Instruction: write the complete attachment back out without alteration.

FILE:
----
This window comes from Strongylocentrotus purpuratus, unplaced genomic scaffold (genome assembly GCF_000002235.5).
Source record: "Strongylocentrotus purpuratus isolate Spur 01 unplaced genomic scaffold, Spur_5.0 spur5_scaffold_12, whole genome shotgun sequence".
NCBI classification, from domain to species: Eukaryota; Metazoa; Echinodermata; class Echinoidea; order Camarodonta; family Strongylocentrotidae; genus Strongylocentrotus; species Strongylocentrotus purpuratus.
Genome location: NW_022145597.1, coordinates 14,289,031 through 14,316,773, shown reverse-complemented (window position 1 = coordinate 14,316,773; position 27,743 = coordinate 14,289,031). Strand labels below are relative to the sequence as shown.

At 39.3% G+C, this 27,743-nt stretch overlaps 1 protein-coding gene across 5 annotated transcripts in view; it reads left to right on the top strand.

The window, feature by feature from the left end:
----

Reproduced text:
This window comes from Strongylocentrotus purpuratus, unplaced genomic scaffold (genome assembly GCF_000002235.5).
Source record: "Strongylocentrotus purpuratus isolate Spur 01 unplaced genomic scaffold, Spur_5.0 spur5_scaffold_12, whole genome shotgun sequence".
NCBI classification, from domain to species: Eukaryota; Metazoa; Echinodermata; class Echinoidea; order Camarodonta; family Strongylocentrotidae; genus Strongylocentrotus; species Strongylocentrotus purpuratus.
Genome location: NW_022145597.1, coordinates 14,289,031 through 14,316,773, shown reverse-complemented (window position 1 = coordinate 14,316,773; position 27,743 = coordinate 14,289,031). Strand labels below are relative to the sequence as shown.

At 39.3% G+C, this 27,743-nt stretch overlaps 1 protein-coding gene across 5 annotated transcripts in view; it reads left to right on the top strand.

The window, feature by feature from the left end: